Jamie usually sunned herself on her back deck. Occasionally we would visit over the fence. One day her daughter came over and told me that Jamie’s cancer had returned and spread to all her internal organs. She was only given a few months to live. Now I am a Christian, and I knew that I wanted to make sure Jamie knew the way of salvation in JESUS CHRIST. We visited. I knew her time left was short, so I went over again. As we talked over death and JESUS CHRIST’s gift of salvation and some Bible verses, Jamie said to me that she was ready to go. Her sister had called in the Baptist preacher, and she had understood that she needed her Saviour. I will see Jamie again.
About two days later, I went over again to visit. Jamie’s body had shut down. I was quite pregnant, it was quite hot, and the smells of a dying body, the heat, and the sickeningly sweet lemonade handed me made me nauseous. I knew that I was going to either faint or throw-up or both. BUT Jamie was telling me how she was afraid to die. What is nausea in the face of death? I tried to quote comforting verses and listen, but the room was beginning to swim. “I am SO not good at this,” I thought. I am sure that I was no help or encouragement, but despite her fears, I know that her SAVIOUR gently received her.
“We are confident, [I say], and willing rather to be absent from the body, and to be present with the Lord.” II Corinthians 5:8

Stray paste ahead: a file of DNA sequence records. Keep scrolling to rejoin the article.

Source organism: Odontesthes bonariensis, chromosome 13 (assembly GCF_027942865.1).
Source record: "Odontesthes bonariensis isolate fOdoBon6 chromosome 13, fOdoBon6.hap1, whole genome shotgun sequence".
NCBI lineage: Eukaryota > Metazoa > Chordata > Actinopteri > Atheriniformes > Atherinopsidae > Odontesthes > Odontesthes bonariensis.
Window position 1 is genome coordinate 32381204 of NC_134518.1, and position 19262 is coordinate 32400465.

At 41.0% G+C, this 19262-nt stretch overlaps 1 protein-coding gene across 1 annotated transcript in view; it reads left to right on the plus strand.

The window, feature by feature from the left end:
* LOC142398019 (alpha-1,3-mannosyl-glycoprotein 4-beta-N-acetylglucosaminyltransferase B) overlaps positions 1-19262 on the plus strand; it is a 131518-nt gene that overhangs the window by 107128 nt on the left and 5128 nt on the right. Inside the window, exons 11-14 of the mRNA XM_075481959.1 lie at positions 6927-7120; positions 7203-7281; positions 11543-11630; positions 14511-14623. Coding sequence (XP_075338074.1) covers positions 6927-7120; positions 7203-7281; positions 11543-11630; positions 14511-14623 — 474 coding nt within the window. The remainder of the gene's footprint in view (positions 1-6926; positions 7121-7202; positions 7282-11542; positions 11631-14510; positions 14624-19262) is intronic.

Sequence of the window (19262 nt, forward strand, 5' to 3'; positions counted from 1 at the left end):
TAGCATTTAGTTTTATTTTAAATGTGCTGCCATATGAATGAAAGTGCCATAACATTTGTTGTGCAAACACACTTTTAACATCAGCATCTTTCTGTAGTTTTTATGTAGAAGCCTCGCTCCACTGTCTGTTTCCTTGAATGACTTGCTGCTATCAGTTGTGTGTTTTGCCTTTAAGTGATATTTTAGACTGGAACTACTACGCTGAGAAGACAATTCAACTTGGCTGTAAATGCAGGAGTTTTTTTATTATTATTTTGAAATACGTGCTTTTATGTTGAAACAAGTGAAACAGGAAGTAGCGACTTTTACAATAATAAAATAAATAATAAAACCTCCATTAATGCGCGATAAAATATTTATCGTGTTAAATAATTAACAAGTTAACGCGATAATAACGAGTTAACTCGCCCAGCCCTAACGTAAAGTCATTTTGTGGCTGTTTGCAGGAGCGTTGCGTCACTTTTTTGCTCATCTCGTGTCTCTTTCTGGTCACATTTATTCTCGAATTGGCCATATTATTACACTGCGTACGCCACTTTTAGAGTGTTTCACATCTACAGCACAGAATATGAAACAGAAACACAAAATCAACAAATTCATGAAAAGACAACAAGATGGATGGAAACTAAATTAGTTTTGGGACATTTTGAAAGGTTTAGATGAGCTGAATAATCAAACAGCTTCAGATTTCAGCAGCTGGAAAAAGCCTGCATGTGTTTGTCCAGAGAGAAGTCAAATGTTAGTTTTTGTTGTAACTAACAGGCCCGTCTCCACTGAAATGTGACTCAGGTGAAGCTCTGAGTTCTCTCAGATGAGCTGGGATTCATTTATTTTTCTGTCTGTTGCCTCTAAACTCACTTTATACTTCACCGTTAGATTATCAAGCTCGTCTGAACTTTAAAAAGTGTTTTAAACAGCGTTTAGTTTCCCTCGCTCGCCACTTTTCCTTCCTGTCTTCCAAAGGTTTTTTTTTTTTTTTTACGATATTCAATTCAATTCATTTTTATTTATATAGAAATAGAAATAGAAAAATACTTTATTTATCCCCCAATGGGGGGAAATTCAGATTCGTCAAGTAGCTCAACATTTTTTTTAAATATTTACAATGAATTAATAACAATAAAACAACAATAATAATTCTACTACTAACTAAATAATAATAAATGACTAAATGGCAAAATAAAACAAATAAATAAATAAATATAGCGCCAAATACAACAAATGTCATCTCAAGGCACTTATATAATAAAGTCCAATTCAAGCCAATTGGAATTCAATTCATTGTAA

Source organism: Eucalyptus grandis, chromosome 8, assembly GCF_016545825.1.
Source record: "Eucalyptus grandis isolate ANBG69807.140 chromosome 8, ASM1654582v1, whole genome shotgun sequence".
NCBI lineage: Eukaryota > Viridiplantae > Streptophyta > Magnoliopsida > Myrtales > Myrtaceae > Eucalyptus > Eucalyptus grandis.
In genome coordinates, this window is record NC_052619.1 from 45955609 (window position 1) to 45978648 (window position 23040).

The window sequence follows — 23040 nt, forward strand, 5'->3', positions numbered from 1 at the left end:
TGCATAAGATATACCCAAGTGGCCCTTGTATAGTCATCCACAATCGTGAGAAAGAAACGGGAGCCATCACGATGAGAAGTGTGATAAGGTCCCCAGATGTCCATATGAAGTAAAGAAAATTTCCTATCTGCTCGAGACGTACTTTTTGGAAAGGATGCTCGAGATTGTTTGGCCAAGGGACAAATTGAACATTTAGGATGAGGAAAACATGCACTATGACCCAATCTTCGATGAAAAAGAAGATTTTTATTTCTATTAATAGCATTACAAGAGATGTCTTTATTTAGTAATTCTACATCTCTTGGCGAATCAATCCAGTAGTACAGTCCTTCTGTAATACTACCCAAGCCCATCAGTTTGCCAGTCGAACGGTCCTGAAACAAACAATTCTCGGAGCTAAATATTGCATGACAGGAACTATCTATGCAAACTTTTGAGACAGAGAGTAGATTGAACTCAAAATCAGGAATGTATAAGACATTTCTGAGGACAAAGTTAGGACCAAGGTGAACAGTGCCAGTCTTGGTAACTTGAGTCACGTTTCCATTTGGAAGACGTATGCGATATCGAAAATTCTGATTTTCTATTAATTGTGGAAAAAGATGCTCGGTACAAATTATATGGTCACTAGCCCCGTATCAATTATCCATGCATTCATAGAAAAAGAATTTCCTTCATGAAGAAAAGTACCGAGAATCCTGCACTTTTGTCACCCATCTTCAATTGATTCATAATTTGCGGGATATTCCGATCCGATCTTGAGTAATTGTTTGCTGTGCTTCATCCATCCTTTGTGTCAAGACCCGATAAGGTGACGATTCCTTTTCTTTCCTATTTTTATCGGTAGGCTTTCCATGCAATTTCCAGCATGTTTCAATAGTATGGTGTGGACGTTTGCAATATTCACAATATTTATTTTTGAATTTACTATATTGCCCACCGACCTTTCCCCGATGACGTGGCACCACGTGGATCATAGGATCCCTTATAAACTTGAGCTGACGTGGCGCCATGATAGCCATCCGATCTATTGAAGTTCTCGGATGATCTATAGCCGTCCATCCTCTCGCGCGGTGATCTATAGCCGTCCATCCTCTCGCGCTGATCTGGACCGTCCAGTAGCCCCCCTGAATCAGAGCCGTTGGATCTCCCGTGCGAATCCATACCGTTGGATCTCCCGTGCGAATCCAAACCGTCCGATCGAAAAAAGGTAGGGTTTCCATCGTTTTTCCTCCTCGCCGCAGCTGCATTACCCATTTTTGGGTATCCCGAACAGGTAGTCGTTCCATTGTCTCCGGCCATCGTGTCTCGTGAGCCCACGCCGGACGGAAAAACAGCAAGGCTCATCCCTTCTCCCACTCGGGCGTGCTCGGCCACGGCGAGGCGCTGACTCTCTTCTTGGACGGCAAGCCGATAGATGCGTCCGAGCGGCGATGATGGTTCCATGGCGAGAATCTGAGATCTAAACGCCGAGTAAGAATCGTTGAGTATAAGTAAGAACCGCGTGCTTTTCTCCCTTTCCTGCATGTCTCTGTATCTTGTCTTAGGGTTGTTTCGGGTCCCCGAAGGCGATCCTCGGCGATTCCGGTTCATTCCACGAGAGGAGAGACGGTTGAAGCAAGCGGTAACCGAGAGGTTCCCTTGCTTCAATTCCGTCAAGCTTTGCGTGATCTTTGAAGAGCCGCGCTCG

I managed to get to a chair on the deck right as my knees buckled. I faint off-and-on, so I know the drill. I am fine as long as I don’t pee my pants. No luck.
The blackness faded as I breathed in some outside air. I felt so Incapable. So Inadequate. So Unhelpful. So Useless. The Hunni was still visiting with Jamie, but I had to head home. I laid down on my bed and cried, not so much for Jamie, but for her family, for my failings. It is not the “end of the world” to fail a friend over something trivial, but when your friend’s world is ending, failing her is huge. And I strongly felt that I had failed Jamie.
We were scheduled to fly out west to visit The Hunni’s family. Jamie was given a month to live and I expected to see her again when we returned, but she died just a day or so after we left. I do not know what the journey to heaven is like, but I do know that the Bible says that,
“I say unto you, that likewise joy shall be in heaven over one sinner that repenteth, more than over ninety and nine just persons, which need no repentance.” Luke 15:7
If there is joy and celebrating in heaven when a sinner repents, I am sure that there is even more joy when that saved sinner comes home. Elisha is described as “a man subject to like passions as we are. . .James 5:17” and his journey to heaven was a fiery chariot ride across the great divide. (II Kings 2:11) Imagine such a ride across the universe and into Eternity! I am sure every transported saved sinner receives a similar transport.
We missed Jamie’s funeral, but more than that, we miss Jamie.
After she left, the rhythm of the house next door changed. Better put, it had no rhythm. Everything stopped. The noise stopped. It wasn’t a good quiet, it was an empty quiet.
Several years have now passed. Cliff and his house have slowly begun to beat again, but it is very different. He is alone and lonely. There isn’t a band playing next door, but a solo sax.
The Word of GOD says, “Thou shalt love thy neighbour as thyself.” Matthew 22:39